Monday, February 4, 2019

Review - Can I Touch Your Hair?: Poems of Race, Mistakes, and Friendship

Can I Touch Your Hair?: Poems of Race, Mistakes, and Friendship
by Irene Latham & Charles Waters
illustrated by Sean Qualls & Selina Alko
Date: 2018
Publisher: Carolrhoda Books (R)
Reading level: C
Book type: illustrated poetry collection
Pages: 40
Format: e-book
Source: library

Two poets, one white and one black, explore race and childhood in this must-have collection tailored to provoke thought and conversation.

How can Irene and Charles work together on their fifth grade poetry project? They don't know each other . . . and they're not sure they want to. Irene Latham, who is white, and Charles Waters, who is black, use this fictional setup to delve into different experiences of race in a relatable way, exploring such topics as hair, hobbies, and family dinners. Accompanied by artwork from acclaimed illustrators Sean Qualls and Selina Alko (of The Case for Loving: The Fight for Interracial Marriage), this remarkable collaboration invites readers of all ages to join the dialogue by putting their own words to their experiences.

(synopsis from Goodreads)

I don't even know how to write this review. I'll probably be called a racist no matter what. The book wants to start a dialogue, though, so here goes:

The feeling I get after reading this book as a white person is guilt. Why? I can't quite explain it, but it probably has something to do with the way white people are demonized throughout the text. Apparently, we all hate black people, yet paradoxically want to be them at the same time. If we braid our hair a certain way, or get a tan, or want to join a game of freeze dance, we're stepping on toes. Now, as an adult, I can see where all of this is coming from, but I can imagine that these messages could be quite confusing for kids. The part when Irene sees her black classmate's family tree with the chains in the branches to represent slavery is potentially even more confusing. Irene feels she needs to apologize to the girl, but I don't think she even knows why. There's a difference between saying, "I'm sorry this happened to you," and, "I'm sorry I did this to you." Unfortunately, the distinction isn't made clear, which could potentially leave young white readers with a sense that they're supposed to apologize for something... though they may not know what.

I think part of the problem I had with this book is that it reads like historical fiction. The names of some of the kids aren't that modern, so I thought maybe it took place in the past. That would explain things like Irene's father beating his children with a paddle (this is normalized, which I did not like; there are other ways to teach children respect other than giving them hypocritical messages by disrespectfully abusing their bodies). Charles is newly vegan, and he eats nothing but rice, beans, and pumpkin, while the rest of his family chows down on soul food. Today, there's no reason he couldn't have vegan soul food... so it's either a dated representation of veganism, or simply a lazy one. Also, if this isn't a historical representation of race relations in an American elementary school, then the US has a major problem. (Well... I think the rest of the world already knew that.) I have a really hard time relating as a Canadian, because it's just not something that happens the same way here. We're not perfect, of course, and there is discrimination... but up until recently when Trump-era morals brought all the bigots out of the woodwork, it was usually based on things other than skin colour (religion and language being a couple of the major issues). It doesn't make sense to discriminate over something that 1) has nothing to do with what kind of person you are, and 2) nobody has any control over. But that seems to be what's happening with the characters in this book. (The authors' note at the end says that they wanted to write about a school with a 60% white and 40% minority population. You could be forgiven for thinking that it's more unbalanced than that, based on the text and the amount of prejudice that's happening.)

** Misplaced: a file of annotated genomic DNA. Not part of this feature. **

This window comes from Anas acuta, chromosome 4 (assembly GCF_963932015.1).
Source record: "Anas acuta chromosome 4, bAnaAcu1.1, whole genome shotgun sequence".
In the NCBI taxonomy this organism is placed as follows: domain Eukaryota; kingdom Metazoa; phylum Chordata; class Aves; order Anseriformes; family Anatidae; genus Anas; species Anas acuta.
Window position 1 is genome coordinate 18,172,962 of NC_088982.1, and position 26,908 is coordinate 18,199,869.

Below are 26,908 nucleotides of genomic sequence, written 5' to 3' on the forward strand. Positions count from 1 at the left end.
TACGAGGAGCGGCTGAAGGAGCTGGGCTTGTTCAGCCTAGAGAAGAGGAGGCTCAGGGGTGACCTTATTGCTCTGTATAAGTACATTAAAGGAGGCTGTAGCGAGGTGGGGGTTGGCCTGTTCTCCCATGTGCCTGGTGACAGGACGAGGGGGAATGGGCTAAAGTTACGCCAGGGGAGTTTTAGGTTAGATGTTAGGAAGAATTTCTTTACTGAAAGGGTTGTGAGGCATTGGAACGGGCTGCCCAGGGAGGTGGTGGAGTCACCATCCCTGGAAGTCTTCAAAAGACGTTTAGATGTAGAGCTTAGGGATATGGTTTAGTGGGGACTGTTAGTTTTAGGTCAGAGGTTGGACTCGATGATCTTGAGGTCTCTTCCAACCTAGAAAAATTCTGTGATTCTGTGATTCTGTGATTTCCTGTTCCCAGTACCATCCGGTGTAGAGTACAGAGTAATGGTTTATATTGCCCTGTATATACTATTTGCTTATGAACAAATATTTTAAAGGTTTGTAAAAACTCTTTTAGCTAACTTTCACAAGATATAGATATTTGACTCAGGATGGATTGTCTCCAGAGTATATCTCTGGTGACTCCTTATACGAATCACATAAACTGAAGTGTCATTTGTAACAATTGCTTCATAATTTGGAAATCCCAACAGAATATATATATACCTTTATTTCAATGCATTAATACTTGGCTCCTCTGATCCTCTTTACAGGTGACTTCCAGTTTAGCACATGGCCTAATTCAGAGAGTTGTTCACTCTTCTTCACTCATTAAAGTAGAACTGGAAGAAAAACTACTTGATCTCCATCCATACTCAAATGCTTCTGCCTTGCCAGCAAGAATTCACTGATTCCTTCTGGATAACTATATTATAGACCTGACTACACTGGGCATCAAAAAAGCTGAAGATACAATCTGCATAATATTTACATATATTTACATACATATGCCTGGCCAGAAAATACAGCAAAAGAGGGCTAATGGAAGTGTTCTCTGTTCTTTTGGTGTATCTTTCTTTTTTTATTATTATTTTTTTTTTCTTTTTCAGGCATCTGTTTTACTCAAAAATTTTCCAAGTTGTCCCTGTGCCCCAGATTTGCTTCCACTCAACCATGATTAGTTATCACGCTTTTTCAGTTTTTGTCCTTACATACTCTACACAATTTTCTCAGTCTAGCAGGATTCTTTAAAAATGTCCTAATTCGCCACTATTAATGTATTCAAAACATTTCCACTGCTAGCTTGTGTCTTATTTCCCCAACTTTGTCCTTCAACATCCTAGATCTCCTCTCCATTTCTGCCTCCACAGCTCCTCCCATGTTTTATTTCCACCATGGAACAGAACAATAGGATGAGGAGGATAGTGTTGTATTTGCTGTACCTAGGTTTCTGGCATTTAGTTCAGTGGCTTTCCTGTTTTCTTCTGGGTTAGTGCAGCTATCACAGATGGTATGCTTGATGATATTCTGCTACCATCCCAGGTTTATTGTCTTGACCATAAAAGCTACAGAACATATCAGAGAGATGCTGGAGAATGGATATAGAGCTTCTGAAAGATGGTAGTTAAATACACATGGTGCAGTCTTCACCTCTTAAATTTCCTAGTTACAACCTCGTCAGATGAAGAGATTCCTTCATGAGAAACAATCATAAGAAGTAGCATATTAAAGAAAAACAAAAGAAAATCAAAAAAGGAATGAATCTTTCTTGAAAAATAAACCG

The format of this book didn't really work for me, either. It comes across more as two kids talking about their problems individually than any sort of back-and-forth dialogue. For much of the book, it doesn't seem like Irene and Charles have that much contact with each other at all. And the poems themselves? I wasn't impressed. Apparently, all you have to do to write poetry today is be artful with your line breaks. There's no rhyme, no meter, and no flow. Aside from having one poem from each kid for each topic, there wasn't really anything that drew the poems together into something cohesive.

I've read a couple of other picture books illustrated by Qualls and Alko, and I haven't been a huge fan of the pictures there, either. They're just not for me.

While I appreciate what this book was trying to do, I don't think it really got there. I would've rather seen a picture book with an actual story (about either of the kids separately, or both together). Also, it needed to pick a time period and not try to mix the ideas and perceptions of the 1980s with those of the 2010s; that just didn't work. This book was a disappointment, not least because it seems to blame white people for everything that's wrong without enough context; this is a kids' picture book, after all, not a literary chapbook for adults who are used to dissecting what they read.

Premise: 2/5
Meter: n/a
Writing & Editing: 2/5
Illustrations: 2/5
Originality: 3/5

Enjoyment: 2/5

Overall Rating: 2.17 out of 5 ladybugs

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